@shahnm Reminds me of a joke my mother’s middle-aged female cousin once told us while we were sitting at a table in a restaurant waiting for our food to arrive:
A duck walks into a pharmacy and asks the pharmacist for prophylactics. The pharmacist says, “Here you are. Would you like me to put these on your bill?” To which the duck replies, “I should say not – just what kind of duck do you think I am?!!”
I was young and supposedly innocent, so I tried to hide the fact that I was ROFL inside.
@mike808 I’ve tried it. It smells like dog farts (seriously and literally - my flatulent pit bull was the perfect prep, and it kind of made me homesick), and tastes like diluted dog farts (see above), but the whole screaming and puking thing is a bit much. The video my wife took of me trying it is incredibly boring (“No offense, guys, but this stuff’s kind of nasty”).
Things that are still moving.
I have a simple rule - if it stops moving it’s food. Until then, no. Though to be fair, cooking, hammering, chopping or adding sauce can enhance the desirability of things that are just marginally food.
Oh, and I’m not a big fan of tofu.
@mike808 I had durian once. A nice lady owned a local Asian food shop decided to give me a bunch of samples of stuff. I remember being amazed at the steamed pork buns. She then grabbed the durian and took it outside so I could try it. It was fine. I wouldn’t bother buying it because of the hassle and there’s just so many more nicer fruits out there that don’t smell like rotting flesh.
@mike808@RiotDemon As explained to me, Singaporeans consider durian a “heating fruit” which is supposed to be eaten with mangosteen, a “cooling fruit.” Also, you are not allowed to take durians on public transportation there, due to the stench. On the last night of a trip in Singapore with some friends, our hosts realized that they had forgotten to introduce us to durians. Oh, the shame. The outdoor durian market was closed, and though we thoroughly assured them that we were OK without durians, they felt it a manner of honor that we have some before we leave. They found some, vacuum wrapped, in an upscale grocery store, but no mangosteens. So we sat on the steps of a public building and cracked open the durian package. So as not to offend our hosts, I ate some. It actually was pretty good, but I understood the term “heating fruit.” My friends, not being as concerned about our hosts’ feelings, politely declined to try the durians. So I finished the whole package, and thanked our hosts. They seemed impressed and amused that I had killed the whole package, and all was well. About four hours later I woke up in my hotel room and made a dash to the bathroom to discover the REAL meaning of “heating fruit.” Something like mango and guava with habanero and the atmosphere of a large red giant star mixed in was emitting from every pore, and most importantly from my posterior. My sleep was then interrupted every half hour, as my body expressed its displeasure at the spicy intruder. For the next 24 hours or so, little wafts of durian goodness were being released into the confines of the plane back home. My friends loved me. I told them that I didn’t want them to completely miss out on the durian experience.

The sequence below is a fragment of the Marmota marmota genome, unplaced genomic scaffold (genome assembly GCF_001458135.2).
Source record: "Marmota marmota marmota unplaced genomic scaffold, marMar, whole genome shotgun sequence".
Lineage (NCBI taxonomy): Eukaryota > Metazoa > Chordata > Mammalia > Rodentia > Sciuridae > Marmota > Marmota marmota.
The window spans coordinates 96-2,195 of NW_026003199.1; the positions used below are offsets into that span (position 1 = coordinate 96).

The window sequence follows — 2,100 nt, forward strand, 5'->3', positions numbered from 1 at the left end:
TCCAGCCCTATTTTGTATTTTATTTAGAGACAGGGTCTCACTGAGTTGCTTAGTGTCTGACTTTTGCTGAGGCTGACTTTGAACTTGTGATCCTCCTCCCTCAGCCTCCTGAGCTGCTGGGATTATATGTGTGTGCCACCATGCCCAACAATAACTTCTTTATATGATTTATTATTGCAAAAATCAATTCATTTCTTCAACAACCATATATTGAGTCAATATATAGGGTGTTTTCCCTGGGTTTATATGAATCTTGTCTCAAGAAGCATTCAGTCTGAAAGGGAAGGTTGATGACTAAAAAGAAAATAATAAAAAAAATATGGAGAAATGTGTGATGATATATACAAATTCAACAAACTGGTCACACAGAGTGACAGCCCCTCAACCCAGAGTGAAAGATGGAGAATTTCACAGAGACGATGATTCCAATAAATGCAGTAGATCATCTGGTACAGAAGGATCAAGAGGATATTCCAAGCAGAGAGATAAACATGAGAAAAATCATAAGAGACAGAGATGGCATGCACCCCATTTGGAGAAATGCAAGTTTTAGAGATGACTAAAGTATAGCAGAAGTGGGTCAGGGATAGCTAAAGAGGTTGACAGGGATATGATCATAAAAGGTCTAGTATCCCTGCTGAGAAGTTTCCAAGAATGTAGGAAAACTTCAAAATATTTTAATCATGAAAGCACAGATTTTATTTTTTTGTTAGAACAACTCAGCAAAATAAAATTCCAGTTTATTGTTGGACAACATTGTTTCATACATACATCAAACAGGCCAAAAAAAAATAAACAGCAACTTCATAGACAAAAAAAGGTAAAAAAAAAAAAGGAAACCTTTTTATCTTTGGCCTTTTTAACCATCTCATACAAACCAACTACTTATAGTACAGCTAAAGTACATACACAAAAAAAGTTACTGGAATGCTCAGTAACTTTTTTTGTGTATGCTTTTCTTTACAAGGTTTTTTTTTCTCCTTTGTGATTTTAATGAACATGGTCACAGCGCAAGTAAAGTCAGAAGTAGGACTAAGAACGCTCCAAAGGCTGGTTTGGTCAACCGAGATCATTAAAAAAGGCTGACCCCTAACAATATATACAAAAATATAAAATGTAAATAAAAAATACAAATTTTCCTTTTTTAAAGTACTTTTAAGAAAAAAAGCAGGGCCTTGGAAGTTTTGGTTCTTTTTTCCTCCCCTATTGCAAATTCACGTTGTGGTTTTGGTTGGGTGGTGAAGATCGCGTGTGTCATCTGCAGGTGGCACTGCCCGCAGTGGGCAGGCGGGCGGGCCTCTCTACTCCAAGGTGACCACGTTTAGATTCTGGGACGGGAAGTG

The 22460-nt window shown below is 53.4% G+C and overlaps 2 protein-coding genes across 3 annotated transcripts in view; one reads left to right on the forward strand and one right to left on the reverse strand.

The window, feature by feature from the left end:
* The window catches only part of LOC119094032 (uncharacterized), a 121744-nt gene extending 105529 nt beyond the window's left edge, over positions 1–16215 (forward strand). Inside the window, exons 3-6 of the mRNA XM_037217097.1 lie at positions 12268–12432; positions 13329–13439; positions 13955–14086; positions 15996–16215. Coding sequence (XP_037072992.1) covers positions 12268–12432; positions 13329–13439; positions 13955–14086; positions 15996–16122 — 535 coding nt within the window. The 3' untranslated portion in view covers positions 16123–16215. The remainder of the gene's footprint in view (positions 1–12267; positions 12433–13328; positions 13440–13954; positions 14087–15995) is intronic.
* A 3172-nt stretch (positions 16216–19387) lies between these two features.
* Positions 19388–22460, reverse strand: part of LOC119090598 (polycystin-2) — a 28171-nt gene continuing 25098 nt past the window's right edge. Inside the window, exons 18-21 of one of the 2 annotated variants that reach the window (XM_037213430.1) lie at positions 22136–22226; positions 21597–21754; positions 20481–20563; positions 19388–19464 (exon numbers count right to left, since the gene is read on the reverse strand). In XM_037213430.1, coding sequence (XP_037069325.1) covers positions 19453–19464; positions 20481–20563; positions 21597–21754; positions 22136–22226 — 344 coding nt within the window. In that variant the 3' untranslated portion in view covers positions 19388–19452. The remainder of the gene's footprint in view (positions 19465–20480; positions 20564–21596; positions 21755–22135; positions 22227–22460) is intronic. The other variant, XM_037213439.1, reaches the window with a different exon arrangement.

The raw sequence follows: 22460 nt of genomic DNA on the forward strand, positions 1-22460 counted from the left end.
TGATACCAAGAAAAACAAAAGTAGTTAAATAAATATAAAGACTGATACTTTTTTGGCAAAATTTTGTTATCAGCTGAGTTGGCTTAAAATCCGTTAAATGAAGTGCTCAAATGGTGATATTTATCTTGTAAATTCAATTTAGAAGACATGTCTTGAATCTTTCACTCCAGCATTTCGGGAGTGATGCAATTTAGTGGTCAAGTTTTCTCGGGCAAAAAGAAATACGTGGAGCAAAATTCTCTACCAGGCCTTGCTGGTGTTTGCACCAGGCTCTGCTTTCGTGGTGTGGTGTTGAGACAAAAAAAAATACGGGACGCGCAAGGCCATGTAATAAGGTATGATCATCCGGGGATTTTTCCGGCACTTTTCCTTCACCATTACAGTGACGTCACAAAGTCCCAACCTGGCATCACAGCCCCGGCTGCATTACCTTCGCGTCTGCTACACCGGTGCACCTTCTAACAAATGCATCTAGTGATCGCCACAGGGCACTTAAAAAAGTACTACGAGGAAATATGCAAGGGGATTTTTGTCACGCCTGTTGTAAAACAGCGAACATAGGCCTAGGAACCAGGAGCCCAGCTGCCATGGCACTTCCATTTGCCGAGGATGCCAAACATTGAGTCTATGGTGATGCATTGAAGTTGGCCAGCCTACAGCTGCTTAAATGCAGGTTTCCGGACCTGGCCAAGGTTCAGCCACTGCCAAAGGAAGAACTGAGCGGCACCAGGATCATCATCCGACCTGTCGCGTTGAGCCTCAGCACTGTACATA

I try to keep a policy of there being no dealbreakers. There are a few things I don’t like, but nothing so much that I absolutely won’t eat it, and I don’t have any food allergies to fall back on. (On the list above, the only one I don’t like is cilantro, but I’ll eat it if it’s put in front of me.)
When I was 12, my grandma took me on a trip. There was a buffet at the hotel we were staying at, and I loaded up my plate with what I thought were onion rings. The texture was weird, though, and it turned out to be calamari. Now, what 12-year-old is going to voluntarily try squid for the first time? But I found I loved it. That was a revelation: try everything, 'cause if people eat it, there must be a reason.
Someday I’m going to go somewhere where they eat scorpions or something, and I’m going to regret this policy. But I’ll try to stick to it.
@llangley@shahnm Sounds like the time my (other) grandma called every kid in the neighborhood and told them “Uncle Frankie brought home Santa’s reindeer!” - after his annual hunting trip. I don’t think she was trying to be mean . . . .
@blaineg@dannybeans@llangley I’m having a hard time with this, conceptually. Isn’t piglet supposed to be filled with stuffing the same as Pooh? Rabbit and Owl are made out of meat, but I thought the rest of the characters were all supposed to be stuffed…